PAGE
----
This was the fastest trip I’ve ever had to Nepal – I don’t know where it went! Apparently, my Nepal life which was once just in Kaskikot and at a little primary school has been divided in to multiple villages and cities. On the other hand, the more time goes by, the more I find things grow in depth rather than width. As much as I seem to run around, during the last two months I’ve been much more aware of the dimensionality that time adds to the same routines, and it seems more important than any of the cutting-edge details of this project or that.
Last week I went with Govinda to visit his father in law in Begnas, because he was diagnosed with terminal stomach cancer in August. I first made the trip to Begnas when Govinda and I were teaching together in 2003, and it became one of our most legendary adventures – we still tell tales of how I climbed in the orange trees, and sat with Bua while he cut vegetables, and we all slept up in a tiny attic–this elderly man insisted on giving me his bed (I was a 23 year old collegiate rower) and he slept on the floor and I could not convince him otherwise. As we were all lying there in the dark, he slowly and carefully asked me questions like, “Nani, Little One, in your country, what do they eat at weddings?” “Nani, in your country, what do the roads look like?” I told him about elevators and the job market and hot water taps.
Bua worked as a security guard in India for five years and is not as sheltered as he sometimes pretends to be. But he is the gentlest human being I have ever met and every tiny detail of the world seems to move him. He has a way about him that is intimate and unceremonious at the same time. Most of his wealth from working abroad was lost to loans he made and never demanded back – how would they pay? On that magical trip to Begnas with the orange trees, Bua asked to see a rupee from my country and I gave him a dollar bill which he folded in half and put away.
In the decade since, Bua has come to visit me in Kaski every year that I’ve been here. Each year he’s older and more frail but he takes a few bus rides and schleps all the way to Kaskikot, and we never know when he is coming; he just arrives in the yard one morning. Aamaa and I beg him to sit and eat with us before he goes and he always says he has to get home to do this or that. Every single time he says, Nani lai dekhna paeyo, “I got a glimpse of the Little One, I have to go now,” and then he schleps all the way back to Begnas. Once I brought him a poster of a photo of the moon.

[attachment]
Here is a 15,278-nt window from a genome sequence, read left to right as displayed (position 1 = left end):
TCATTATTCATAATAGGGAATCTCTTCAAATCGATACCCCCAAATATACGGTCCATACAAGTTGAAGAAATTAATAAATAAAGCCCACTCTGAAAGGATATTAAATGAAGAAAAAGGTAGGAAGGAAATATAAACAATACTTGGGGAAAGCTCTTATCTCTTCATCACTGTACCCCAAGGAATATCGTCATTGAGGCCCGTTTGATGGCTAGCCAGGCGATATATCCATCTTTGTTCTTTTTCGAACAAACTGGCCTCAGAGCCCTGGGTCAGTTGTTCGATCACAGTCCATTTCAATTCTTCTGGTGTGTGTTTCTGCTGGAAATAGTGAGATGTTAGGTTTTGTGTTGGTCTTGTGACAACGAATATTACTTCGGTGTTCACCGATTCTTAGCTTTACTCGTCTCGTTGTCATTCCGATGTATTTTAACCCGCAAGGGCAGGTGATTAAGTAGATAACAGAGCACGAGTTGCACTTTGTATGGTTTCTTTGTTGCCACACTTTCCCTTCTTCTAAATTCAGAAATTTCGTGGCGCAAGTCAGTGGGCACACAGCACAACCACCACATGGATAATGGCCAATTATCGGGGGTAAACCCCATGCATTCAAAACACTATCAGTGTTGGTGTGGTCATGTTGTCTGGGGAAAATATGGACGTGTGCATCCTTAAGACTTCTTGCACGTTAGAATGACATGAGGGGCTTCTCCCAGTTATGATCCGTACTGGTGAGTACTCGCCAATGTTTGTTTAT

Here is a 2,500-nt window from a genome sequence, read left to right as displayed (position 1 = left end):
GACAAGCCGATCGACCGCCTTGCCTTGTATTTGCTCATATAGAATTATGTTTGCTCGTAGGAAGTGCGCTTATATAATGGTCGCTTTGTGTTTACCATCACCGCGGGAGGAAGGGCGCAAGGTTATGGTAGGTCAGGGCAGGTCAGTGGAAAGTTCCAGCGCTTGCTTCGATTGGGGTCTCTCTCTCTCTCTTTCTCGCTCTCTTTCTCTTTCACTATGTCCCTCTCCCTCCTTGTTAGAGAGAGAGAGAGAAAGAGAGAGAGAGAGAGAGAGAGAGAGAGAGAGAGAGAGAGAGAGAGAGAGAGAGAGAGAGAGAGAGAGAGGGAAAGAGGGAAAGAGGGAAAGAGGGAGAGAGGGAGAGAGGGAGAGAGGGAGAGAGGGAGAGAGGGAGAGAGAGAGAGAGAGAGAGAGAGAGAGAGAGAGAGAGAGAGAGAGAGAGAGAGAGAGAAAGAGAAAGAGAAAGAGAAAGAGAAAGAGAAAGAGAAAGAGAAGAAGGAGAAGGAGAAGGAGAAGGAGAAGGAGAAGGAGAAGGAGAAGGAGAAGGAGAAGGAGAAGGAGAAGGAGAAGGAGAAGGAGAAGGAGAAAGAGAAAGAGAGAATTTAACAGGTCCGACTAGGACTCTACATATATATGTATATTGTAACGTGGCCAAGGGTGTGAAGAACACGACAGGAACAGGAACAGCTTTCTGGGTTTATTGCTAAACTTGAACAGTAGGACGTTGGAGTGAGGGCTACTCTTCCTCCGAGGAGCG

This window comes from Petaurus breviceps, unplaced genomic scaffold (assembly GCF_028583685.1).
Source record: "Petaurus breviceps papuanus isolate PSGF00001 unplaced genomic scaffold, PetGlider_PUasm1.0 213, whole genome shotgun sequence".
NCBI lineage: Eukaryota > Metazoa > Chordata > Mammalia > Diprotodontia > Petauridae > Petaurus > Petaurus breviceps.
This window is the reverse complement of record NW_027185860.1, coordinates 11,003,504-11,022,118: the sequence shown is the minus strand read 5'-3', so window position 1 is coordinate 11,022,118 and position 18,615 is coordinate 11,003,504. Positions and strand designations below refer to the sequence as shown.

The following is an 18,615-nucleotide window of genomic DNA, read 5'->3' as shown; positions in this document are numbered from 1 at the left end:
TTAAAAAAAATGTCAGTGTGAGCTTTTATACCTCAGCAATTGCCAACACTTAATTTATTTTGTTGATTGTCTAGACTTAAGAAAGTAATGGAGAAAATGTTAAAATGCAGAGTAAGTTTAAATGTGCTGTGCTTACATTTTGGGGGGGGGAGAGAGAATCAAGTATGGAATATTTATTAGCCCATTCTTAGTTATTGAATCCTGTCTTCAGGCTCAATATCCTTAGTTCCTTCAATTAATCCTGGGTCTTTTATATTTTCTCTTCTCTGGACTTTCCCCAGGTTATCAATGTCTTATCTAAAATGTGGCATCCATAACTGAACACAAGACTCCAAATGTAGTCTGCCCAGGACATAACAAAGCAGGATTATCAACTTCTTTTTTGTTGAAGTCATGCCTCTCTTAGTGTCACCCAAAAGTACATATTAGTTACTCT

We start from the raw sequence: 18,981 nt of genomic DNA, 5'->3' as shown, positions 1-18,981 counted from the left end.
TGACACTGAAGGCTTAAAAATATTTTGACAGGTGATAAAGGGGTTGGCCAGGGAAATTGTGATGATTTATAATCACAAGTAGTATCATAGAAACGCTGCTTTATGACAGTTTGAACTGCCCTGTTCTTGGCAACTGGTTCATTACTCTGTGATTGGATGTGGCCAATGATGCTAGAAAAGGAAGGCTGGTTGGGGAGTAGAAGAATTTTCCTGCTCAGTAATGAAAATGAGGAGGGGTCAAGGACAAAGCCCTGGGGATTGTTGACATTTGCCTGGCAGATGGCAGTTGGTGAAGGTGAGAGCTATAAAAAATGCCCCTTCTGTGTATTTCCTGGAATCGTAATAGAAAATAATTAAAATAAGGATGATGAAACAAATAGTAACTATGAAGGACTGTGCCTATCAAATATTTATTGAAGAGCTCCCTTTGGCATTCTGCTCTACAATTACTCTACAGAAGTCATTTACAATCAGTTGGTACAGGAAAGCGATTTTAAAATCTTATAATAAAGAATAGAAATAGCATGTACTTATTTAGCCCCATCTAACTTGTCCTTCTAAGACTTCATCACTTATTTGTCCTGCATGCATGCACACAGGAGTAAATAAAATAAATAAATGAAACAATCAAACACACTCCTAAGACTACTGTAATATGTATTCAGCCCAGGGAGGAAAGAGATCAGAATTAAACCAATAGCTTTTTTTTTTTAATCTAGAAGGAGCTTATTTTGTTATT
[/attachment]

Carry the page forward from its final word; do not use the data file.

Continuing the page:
Last week Govinda and I went back to Begnas to see Bua during his last months of life. It poured on the walk there and the rice paddies turned to mirrors under the clouds. We spent the night at a relative’s house he has moved in to, in a space over the buffalo shed and under the slant of a corrugated tin roof, which sloped down over our heads and stopped in thin air, leaving an unobstructed drop to the ground and a view out to the hills. The sheltered stone paths and trickling water of Begnas are quiet and patient like Bua, so different from Kaski’s dramatic himalayan perch. He had asked for a light from the U.S. – maybe they make them better in my country – and I gave him a red metallic maglite that he tucked under his pillow. We chatted some, about India, and then we fell asleep.
The next morning we got up to leave and Bua walked us down a path from the house to the dirt motor road. He is barely more than the circumference of his bones, but still moves with an elegant deliberateness with no notice of my constant, automatic haste. He stopped on a random set of descending stones in the trees and turned around.
“Nani, you won’t be back again till next year. Me – maybe six months, who knows. I’m in a lot of pain. I am going to die now.” In his unhurried way, he reached in to his breast pocket to get something. I could hardly believe my eyes when he unfolded a dollar bill. Ten years later, it still looked perfectly new. He looked at it and shook his head, and in my mind I heard him say, “Nani lai dekhna paeyo–I caught a glimpse of the Little One–I have to go now.”
He put the dollar back in his pocket, and sent us on our way.